Races for seats on the Sequim School Board of Directors narrowed in recent weeks, as two candidates dropped out to leave just one race contested.
Charles W. Smith III, a real estate broker with Professional Realty Services, and Jerry Mote, a property manager, said they’ve dropped out of their respective races.
Smith was running for the Director at Large seat No. 5 against Eric Pickens, a first grade teacher at Port Angeles’ Franklin Elementary School, while Mote filed as an official write-in candidate against Larry Jeffryes, a retired teacher.
That leaves seat No. 3, with incumbent Jim Stoffer seeking reelection against challenger Beth Smithson.
Smith’s name will remain on the Nov. 5 ballot because it was too late for his name to be taken off when he withdrew on Sept. 12.
He said his decision to withdraw was due to personal reasons.
Since his decision, Smith said, he’s deleted his candidate social media presence, taken down his campaign signs, and does not plan to attend an upcoming League of Women Voters of Clallam County candidate forum, set for 2 p.m. on Sunday, Oct. 6, at the Sequim Civic Center.
Mote, an assistant football coach at Sequim High School for six years, said he withdrew his candidacy after he learned that staff members cannot be board directors.
“I prefer to keep coaching football,” he said.
Mote said he didn’t campaign and only told a few people of his intentions to run.
He said his application went in during the filing period this summer, but there was an issue with his voter registration address and physical address so he had to clear it up in order to be an official candidate.
When asked why he wanted on the board, Mote said, “I thought I could make a difference and help.”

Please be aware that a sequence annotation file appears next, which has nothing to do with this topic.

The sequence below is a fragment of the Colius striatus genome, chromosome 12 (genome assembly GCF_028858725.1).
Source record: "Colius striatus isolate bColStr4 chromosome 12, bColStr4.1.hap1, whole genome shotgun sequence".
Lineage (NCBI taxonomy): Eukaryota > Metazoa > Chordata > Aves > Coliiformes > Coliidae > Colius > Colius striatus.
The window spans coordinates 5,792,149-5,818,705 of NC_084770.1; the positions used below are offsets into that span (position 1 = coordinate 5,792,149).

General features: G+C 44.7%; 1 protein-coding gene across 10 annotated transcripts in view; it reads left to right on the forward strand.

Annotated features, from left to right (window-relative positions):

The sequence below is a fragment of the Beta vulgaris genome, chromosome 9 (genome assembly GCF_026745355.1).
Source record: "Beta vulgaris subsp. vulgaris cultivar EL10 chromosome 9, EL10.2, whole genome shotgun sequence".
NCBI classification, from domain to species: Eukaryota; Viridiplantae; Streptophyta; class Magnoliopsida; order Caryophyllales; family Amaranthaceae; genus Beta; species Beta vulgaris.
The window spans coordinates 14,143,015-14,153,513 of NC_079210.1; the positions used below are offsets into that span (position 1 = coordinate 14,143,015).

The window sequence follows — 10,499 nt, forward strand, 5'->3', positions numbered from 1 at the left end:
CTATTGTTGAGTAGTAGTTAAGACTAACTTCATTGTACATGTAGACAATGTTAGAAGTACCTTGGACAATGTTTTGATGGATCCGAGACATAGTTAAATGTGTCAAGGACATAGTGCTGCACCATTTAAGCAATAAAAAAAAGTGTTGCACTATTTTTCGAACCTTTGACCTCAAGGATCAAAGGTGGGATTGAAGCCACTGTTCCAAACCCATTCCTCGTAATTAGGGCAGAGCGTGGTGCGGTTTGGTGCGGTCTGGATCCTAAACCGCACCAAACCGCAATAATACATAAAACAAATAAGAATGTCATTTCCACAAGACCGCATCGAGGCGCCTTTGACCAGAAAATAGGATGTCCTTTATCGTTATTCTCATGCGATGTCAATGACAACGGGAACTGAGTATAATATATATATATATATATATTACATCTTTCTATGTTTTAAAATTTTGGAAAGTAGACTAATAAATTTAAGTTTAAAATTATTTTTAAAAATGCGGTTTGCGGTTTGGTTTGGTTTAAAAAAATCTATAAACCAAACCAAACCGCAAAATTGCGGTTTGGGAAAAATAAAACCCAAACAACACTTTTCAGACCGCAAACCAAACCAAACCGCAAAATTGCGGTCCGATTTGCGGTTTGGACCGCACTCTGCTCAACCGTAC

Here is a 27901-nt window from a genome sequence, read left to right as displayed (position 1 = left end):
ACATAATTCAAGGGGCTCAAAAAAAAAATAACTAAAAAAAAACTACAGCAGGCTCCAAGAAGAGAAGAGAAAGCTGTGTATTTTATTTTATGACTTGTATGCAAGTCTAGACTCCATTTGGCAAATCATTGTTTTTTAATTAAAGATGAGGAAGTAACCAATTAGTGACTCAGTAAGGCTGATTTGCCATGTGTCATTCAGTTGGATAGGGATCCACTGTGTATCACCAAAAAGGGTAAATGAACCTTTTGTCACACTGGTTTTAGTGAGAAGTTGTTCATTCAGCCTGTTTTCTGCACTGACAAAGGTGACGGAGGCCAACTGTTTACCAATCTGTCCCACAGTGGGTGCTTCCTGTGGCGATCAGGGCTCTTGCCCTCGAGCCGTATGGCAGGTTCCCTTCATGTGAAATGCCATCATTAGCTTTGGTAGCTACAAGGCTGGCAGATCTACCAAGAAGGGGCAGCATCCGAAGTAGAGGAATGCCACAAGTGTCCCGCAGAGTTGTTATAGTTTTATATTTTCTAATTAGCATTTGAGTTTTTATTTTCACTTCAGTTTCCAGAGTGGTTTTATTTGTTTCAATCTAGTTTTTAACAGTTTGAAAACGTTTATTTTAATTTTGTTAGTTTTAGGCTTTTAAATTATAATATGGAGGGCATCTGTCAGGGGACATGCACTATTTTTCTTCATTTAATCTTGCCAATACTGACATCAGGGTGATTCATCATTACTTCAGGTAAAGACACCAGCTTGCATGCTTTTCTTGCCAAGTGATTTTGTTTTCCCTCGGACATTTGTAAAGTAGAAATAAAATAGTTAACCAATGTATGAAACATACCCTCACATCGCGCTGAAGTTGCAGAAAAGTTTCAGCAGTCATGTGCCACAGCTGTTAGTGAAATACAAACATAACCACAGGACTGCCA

“I’m not a political person,” he said.
Mote has four children in Sequim schools, ranging from fifth grade to high school junior.
He doesn’t plan to run again for school board because of his coaching job, he said.
Smith, a volunteer of the Sequim School District’s Community Truancy Board, said he was running because he had concerns about some of the district’s curriculum and wanted more emphasis on trades and vocational programs.
“I feel the trades have disappeared from American schools when they should be presented as alternatives to college as satisfying alternatives to college,” he said.
Smith said he was a fan of the school district’s Skilled Trades Expo last year.
He said he is undecided if he’ll run again for school board.
“I’m not sure if it’s the most effective use of my time,” Smith said. “I really love the kids. I think I might be more effective working outside the restrictions of working on the board.”
Smith plans to remain on the Truancy Board, however.
For more about the Sequim School Board, call the Sequim School District office at 360-582-3260.
Reach Matthew Nash at firstname.lastname@example.org.